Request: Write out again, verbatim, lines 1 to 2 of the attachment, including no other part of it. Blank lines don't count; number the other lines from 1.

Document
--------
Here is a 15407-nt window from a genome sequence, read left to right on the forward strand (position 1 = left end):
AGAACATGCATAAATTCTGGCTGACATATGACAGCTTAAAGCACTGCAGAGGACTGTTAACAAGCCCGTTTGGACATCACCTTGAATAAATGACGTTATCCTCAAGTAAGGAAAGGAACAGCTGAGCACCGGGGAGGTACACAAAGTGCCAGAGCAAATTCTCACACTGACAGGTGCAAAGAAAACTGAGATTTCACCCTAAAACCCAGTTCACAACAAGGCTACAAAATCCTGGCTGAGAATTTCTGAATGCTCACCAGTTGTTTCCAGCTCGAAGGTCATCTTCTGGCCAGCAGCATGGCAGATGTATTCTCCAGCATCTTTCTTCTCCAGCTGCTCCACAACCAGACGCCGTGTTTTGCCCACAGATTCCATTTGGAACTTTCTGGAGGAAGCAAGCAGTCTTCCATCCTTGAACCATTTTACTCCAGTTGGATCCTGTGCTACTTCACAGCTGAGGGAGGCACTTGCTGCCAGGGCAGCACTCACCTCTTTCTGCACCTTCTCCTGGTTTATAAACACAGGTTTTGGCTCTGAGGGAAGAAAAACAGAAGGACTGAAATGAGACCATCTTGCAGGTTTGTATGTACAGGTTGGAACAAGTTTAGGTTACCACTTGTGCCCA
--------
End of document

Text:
Here is a 15407-nt window from a genome sequence, read left to right on the forward strand (position 1 = left end):
AGAACATGCATAAATTCTGGCTGACATATGACAGCTTAAAGCACTGCAGAGGACTGTTAACAAGCCCGTTTGGACATCACCTTGAATAAATGACGTTATCCTCAAGTAAGGAAAGGAACAGCTGAGCACCGGGGAGGTACACAAAGTGCCAGAGCAAATTCTCACACTGACAGGTGCAAAGAAAACTGAGATTTCACCCTAAAACCCAGTTCACAACAAGGCTACAAAATCCTGGCTGAGAATTTCTGAATGCTCACCAGTTGTTTCCAGCTCGAAGGTCATCTTCTGGCCAGCAGCATGGCAGATGTATTCTCCAGCATCTTTCTTCTCCAGCTGCTCCACAACCAGACGCCGTGTTTTGCCCACAGATTCCATTTGGAACTTTCTGGAGGAAGCAAGCAGTCTTCCATCCTTGAACCATTTTACTCCAGTTGGATCCTGTGCTACTTCACAGCTGAGGGAGGCACTTGCTGCCAGGGCAGCACTCACCTCTTTCTGCACCTTCTCCTGGTTTATAAACACAGGTTTTGGCTCTGAGGGAAGAAAAACAGAAGGACTGAAATGAGACCATCTTGCAGGTTTGTATGTACAGGTTGGAACAAGTTTAGGTTACCACTTGTGCCCA